And when we say to use however they wish, we mean it! Hence why it’s so flexible. An employee could use it to retrofit their house with mobility devices to assist them getting around. It can be used to cover the cost of medication, or to cover regular monthly bills. Or it can even be used to go on vacation and spend time de-stressing – the sky’s the limit, it’s their money once paid. And it’s a tax-free benefit, so the employee does not have to pay taxes on the amount they receive.
Employees with critical illness coverage know that should the worst occur, their finances won’t turn into a scary monster. And this can help with employee productivity, engagement, and retention. We hope these scary statistics don’t keep you up tonight.
1 – Canadian Cancer Society: Cancer statistics at a glance. https://cancer.ca/en/research/cancer-statistics/cancer-statistics-at-a-glance
2 – Canadian Cancer Society: Canadian Cancer Statistics: A 2022 special report on cancer prevalence: 2022_prevalence_report_final_en.pdf (cancer.ca)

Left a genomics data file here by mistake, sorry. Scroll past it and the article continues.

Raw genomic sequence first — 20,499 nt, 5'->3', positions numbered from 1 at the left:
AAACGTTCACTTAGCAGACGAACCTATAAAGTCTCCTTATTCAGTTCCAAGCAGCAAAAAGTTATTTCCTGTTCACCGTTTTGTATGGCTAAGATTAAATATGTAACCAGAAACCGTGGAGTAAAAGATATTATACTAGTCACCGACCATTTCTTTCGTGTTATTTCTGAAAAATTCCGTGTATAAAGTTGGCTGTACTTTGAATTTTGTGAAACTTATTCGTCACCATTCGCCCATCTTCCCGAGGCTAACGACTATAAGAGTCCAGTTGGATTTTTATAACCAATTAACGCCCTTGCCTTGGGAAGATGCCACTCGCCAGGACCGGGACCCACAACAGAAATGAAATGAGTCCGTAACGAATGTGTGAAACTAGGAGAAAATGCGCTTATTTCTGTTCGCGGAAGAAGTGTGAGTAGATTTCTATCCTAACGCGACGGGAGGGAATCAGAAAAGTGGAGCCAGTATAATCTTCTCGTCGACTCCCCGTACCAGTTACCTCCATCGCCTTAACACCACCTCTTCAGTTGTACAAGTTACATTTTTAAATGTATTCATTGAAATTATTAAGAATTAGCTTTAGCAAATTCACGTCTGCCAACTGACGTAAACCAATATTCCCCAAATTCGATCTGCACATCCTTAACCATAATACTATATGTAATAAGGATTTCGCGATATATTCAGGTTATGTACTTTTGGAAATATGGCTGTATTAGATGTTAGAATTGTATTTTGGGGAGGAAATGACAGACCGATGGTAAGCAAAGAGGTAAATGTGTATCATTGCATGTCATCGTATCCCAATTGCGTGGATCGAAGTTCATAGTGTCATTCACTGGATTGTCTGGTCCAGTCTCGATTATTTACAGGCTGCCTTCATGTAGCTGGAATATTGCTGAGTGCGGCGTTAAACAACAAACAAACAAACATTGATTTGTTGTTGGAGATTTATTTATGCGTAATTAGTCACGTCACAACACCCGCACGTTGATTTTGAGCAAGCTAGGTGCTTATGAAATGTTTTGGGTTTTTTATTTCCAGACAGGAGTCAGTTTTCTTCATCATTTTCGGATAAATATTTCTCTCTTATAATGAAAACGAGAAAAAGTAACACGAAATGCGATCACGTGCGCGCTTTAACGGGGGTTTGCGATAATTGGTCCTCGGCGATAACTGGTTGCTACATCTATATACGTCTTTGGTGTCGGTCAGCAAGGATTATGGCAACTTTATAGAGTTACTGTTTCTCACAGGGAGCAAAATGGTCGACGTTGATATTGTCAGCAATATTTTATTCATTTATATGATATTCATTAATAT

3 – Heart and Stroke Foundation: Lives disrupted: The impact of stroke on women. strokereport2018.ashx (heartandstroke.ca)
4 – Heart and Stroke Foundation: Stroke in Canada is on the rise. Stroke in Canada is on the rise | Heart and Stroke Foundation
5 – Statistics Canada: Blood pressure for adults, 2016-2019. Blood pressure of adults, 2016-2019 (statcan.gc.ca)
6 – Heart and Stroke Foundation: Saving lives. Saving lives | Heart and Stroke Foundation
7 – Government of Canada: Heart disease in Canada. Heart Disease in Canada – Canada.ca
8 – WHO: Non-communicable disease. Noncommunicable diseases (who.int)
9 – Alzheimer’s Association: the worldwide cost of dementia in 2019. The worldwide costs of dementia in 2019 – Wimo – 2023 – Alzheimer’s & Dementia – Wiley Online Library
10 – WHO: Dementia. Dementia (who.int)
11 – Dementia in Canada, including Alzheimer’s disease. Dementia in Canada, including Alzheimer’s Disease: Highlights from the Canadian Chronic Disease Surveillance System – Canada.ca
12 – Alzheimer’s Society: Dementia numbers in Canada. Dementia numbers in Canada | Alzheimer Society of Canada